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Arzoo Osanloo -- Calling the French President's Wife a 'Prostitute': The Global Politics of Protecting Iranian Women

Thursday, November 4, 2010

3 p.m. – 5 p.m.

Pembroke Hall, 305

Part II in the “Circulations of Gender in Global Politics” Lecture Series, 2010-2011

Calling the French President's Wife a 'Prostitute': The Global Politics of Protecting Iranian Women

Arzoo Osanloo
(Ph.D. 2002, Anthropology/Stanford; J.D. 1993, American University, Washington College of Law) is an Associate Professor at the University of Washington’s Law, Societies, and Justice Program. She also holds Adjunct positions in the School of Law, Anthropology, Comparative Religion, Near East Languages and Civilizations, and Women’s Studies departments.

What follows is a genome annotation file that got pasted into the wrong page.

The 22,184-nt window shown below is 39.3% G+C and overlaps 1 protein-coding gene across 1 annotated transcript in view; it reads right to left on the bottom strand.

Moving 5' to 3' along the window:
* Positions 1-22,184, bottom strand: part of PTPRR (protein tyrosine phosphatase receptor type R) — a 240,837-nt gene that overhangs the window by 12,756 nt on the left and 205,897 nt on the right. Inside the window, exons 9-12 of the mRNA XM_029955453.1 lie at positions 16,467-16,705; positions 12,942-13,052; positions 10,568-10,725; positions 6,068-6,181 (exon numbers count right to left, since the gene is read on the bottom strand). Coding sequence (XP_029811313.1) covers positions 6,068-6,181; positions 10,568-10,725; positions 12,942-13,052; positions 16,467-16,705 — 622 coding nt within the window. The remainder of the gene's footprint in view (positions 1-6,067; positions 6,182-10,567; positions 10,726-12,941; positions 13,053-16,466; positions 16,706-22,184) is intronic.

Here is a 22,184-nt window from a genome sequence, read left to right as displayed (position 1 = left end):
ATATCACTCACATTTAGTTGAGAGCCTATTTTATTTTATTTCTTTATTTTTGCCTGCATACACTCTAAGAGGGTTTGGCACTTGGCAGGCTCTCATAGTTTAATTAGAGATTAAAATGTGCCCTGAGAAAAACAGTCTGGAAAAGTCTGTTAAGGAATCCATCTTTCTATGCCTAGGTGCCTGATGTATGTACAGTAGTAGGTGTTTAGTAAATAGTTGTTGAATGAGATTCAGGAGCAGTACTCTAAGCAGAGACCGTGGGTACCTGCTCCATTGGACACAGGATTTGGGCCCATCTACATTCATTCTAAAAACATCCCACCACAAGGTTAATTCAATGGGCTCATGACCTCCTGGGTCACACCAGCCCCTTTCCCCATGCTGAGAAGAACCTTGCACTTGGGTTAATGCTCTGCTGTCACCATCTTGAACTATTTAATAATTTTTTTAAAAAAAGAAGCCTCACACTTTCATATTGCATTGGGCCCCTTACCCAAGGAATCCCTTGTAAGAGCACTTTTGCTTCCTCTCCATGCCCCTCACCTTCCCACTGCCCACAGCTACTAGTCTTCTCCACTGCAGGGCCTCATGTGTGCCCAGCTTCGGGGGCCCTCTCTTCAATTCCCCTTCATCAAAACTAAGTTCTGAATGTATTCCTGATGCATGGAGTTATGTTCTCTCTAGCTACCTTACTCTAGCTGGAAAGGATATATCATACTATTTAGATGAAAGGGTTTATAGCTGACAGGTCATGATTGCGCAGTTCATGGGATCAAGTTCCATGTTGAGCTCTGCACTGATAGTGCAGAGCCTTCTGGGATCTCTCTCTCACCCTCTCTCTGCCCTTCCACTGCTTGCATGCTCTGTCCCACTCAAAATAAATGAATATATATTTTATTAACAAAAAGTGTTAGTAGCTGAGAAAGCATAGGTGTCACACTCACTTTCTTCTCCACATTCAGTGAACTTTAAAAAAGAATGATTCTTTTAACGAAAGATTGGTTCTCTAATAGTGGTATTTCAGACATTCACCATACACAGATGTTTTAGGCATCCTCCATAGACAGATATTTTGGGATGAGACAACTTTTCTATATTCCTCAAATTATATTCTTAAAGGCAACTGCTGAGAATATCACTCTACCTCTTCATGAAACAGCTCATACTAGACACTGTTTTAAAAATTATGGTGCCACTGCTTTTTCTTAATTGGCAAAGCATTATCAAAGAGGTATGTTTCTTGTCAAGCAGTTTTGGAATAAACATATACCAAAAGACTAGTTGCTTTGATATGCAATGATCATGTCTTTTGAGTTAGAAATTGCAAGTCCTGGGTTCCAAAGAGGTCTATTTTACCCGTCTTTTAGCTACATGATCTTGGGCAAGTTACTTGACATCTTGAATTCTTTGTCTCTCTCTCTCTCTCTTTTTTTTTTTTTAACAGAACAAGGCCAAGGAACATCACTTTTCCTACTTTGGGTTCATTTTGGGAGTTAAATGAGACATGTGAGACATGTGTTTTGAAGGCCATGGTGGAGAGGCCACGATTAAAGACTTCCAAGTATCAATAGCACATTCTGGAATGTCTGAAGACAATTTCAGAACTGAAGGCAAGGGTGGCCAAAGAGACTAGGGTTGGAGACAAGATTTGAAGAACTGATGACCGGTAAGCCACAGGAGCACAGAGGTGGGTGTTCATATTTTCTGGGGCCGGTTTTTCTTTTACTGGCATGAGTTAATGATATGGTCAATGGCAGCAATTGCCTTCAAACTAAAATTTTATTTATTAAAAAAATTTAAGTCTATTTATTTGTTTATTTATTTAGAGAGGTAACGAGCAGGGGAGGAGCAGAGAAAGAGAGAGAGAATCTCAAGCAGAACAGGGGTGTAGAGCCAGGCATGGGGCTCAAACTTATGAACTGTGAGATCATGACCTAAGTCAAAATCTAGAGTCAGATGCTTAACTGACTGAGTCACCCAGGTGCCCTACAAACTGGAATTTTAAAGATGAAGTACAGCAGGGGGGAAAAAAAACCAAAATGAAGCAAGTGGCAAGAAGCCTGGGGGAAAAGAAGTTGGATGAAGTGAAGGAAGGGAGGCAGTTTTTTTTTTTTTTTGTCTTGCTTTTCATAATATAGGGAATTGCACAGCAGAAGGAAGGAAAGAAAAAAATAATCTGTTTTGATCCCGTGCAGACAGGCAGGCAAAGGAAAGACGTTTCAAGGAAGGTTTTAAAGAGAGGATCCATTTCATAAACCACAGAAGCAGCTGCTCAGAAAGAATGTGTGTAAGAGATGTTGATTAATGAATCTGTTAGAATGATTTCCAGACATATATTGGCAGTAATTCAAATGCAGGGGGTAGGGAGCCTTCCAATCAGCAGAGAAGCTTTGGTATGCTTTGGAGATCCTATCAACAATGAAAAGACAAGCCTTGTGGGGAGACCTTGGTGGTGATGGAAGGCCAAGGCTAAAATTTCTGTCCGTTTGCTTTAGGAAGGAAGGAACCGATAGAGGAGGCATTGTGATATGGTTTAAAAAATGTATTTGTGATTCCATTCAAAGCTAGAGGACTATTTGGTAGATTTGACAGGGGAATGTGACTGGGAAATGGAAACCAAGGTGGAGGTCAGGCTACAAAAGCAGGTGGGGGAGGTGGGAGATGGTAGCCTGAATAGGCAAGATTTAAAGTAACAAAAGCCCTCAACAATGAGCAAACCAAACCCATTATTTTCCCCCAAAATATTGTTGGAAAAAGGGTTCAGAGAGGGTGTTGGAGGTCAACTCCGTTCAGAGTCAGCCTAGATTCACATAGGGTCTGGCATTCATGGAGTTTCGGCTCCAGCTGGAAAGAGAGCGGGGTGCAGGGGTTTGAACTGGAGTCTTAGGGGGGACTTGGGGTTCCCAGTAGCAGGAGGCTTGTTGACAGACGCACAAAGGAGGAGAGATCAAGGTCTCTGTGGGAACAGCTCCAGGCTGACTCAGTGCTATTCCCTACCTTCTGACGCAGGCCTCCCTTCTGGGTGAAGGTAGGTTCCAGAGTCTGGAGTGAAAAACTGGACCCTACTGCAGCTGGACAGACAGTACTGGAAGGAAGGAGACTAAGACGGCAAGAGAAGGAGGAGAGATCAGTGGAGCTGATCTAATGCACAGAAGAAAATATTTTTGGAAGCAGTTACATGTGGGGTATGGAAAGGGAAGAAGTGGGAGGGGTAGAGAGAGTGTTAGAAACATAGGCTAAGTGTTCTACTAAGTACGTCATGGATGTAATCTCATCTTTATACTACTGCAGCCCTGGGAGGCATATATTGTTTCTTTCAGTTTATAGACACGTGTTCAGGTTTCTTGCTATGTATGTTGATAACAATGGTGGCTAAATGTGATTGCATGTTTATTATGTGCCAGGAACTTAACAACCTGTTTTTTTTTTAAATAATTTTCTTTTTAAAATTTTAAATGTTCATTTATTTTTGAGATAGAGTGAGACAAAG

Formerly an immigration and asylum/refugee attorney, Arzoo conducts research and teaches courses focusing on the intersection of law and culture, including human rights, refugee rights and identity, and women’s rights in Muslim societies. Her geographical focus is on the Middle East, especially Iran. Arzoo has published in various journals, including American Ethnologist, Cultural Anthropology and Iranian Studies. Her book, The Politics of Women’s Rights in Iran (2009), is published by Princeton University Press. 

She is currently working on a new project that considers the Islamic mandate of forgiveness, compassion, and mercy in Iran’s criminal sanctioning system, jurisprudential scholarship and everyday acts among pious Muslims.

Location: Pembroke Hall, 305.

Sponsored by the Goldberger Lectureship, with assistance from the Department of Anthropology, the Global Humanities Initiative of the Cogut Center for the Humanities,
the Watson Institute for International Studies, and the Pembroke Center for Teaching and Research on Women.